Last month, the jury of a New York City court returned a verdict in favor of two mesothelioma victims–one an electrician, the other a shipyard pipe fitter. As we report such awards fairly regularly on this site, it would seem on the surface that there is nothing remarkable here (although it is of course always good to see justice done). However, these cases are unique in a number of ways.
First of all, the verdicts were directed against companies who had never before lost an asbestos lawsuit.
In one of the cases, Rosenberg v. Alpha Wire, the jury awarded $3 million to estate of Joel Rosenberg for pain and suffering, and an additional $1 million to his wife Sharon for loss of consortium. Mr. Rosenberg, a lifelong member of the International Brotherhood of Electricians (IBEW Local No. 3), was exposed to asbestos at various NYC worksites over the course of his long career, including the Arthur Kill Powerhouse in Staten Island and the Deutsche Bank Building, where a top-notch professional HAZMAT worker recently walked off the job because of harassment brought on by her concern for asbestos safety issues.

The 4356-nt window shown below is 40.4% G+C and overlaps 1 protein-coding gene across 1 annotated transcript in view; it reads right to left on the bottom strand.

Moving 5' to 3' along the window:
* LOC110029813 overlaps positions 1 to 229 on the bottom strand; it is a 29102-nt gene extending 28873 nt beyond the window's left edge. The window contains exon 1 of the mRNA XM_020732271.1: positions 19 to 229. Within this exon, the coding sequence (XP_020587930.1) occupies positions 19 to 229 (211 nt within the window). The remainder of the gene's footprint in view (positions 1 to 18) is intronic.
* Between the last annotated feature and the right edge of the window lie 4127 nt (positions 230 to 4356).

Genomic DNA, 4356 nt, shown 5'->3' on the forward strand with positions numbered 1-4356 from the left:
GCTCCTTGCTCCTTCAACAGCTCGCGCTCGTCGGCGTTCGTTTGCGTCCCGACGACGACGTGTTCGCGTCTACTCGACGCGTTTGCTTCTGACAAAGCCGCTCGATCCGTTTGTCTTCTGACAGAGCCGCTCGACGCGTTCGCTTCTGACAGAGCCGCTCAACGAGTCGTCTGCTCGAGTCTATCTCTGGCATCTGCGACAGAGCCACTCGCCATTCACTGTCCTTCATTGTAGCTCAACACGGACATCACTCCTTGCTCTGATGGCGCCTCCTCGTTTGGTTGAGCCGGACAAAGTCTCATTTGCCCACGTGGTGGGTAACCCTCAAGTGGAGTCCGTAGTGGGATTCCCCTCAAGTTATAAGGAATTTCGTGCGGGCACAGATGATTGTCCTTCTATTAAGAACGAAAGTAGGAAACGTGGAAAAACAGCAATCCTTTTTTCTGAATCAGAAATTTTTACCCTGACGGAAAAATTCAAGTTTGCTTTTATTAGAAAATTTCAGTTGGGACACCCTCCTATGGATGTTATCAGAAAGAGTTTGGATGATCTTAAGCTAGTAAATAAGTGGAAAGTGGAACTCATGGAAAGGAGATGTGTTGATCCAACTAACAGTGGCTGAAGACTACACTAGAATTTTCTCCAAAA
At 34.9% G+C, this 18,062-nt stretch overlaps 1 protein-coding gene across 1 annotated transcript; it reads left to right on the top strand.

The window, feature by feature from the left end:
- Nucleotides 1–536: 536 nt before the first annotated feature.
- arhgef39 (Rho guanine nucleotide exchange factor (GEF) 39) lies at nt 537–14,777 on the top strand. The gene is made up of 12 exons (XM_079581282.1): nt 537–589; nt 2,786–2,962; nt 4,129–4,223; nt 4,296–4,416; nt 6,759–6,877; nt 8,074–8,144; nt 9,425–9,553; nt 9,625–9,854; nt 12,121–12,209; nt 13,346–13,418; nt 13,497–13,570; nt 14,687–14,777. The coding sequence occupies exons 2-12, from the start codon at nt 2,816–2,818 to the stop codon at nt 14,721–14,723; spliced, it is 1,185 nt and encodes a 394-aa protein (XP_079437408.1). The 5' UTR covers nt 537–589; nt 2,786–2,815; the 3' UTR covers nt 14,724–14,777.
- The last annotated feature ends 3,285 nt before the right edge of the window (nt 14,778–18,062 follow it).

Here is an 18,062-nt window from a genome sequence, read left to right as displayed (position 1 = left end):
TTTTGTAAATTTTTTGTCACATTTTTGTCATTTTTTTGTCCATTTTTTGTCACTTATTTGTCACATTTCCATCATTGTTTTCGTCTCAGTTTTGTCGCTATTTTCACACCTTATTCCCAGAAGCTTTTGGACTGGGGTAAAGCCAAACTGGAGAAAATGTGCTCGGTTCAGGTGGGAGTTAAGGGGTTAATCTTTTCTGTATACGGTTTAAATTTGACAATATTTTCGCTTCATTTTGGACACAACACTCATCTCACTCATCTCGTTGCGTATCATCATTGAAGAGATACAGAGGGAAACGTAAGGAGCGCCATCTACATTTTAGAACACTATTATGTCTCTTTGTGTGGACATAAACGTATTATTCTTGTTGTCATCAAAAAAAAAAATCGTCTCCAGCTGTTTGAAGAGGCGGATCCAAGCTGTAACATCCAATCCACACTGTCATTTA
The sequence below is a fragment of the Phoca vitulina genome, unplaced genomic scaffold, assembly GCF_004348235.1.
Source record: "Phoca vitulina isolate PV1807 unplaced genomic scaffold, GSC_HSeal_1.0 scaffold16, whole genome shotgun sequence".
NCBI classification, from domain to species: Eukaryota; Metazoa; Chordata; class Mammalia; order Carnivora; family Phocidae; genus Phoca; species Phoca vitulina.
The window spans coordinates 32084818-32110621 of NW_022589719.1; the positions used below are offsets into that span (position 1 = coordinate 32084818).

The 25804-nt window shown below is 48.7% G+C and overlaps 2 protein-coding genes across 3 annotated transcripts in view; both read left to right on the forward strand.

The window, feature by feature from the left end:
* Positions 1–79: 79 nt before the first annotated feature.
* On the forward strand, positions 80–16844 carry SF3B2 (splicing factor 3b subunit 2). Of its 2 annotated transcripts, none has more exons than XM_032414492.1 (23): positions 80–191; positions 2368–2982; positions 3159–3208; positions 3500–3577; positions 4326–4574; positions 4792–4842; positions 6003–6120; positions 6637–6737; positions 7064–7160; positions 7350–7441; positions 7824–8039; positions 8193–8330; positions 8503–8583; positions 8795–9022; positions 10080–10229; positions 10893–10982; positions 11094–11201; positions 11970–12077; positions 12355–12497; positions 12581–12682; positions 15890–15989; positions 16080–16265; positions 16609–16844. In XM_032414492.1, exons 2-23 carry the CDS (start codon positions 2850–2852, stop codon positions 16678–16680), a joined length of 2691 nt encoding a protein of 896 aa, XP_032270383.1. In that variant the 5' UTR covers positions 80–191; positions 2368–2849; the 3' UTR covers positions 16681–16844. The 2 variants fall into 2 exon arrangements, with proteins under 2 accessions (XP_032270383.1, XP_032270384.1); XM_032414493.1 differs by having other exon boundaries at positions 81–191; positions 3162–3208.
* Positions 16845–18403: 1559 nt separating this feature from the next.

It was determined that Rosenberg’s exposure was due to the asbestos insulation of the wires with which he worked for years. The Rosenberg verdict marks the first time that a manufacturer of commercial electrical cable has been held liable for a death caused by one of its products. Unlike Joel Rosenberg, who died from mesothelioma (aged 64) before the end of his trial, Joseph Casale was able to testify at his. Casale, now 66, was a steamfitter who worked at the Brooklyn Navy Yard during the 1960s and ’70s. A member of Local No. 638, Casale developed his mesothelioma from asbestos that insulated valves and steam traps. His jury awarded him $3 million for current and future pain and suffering, and his wife Dolores received $2 million for loss of consortium.
According to the press release, the Casale case represents the first judgment against a manufacturer of valves and steam traps. The law firm which represented both plaintiffs is known for several such asbestos litigation “firsts,” including the first verdicts against the welding and talc industries as well as manufacturers of Navy cable and asbestos gaskets.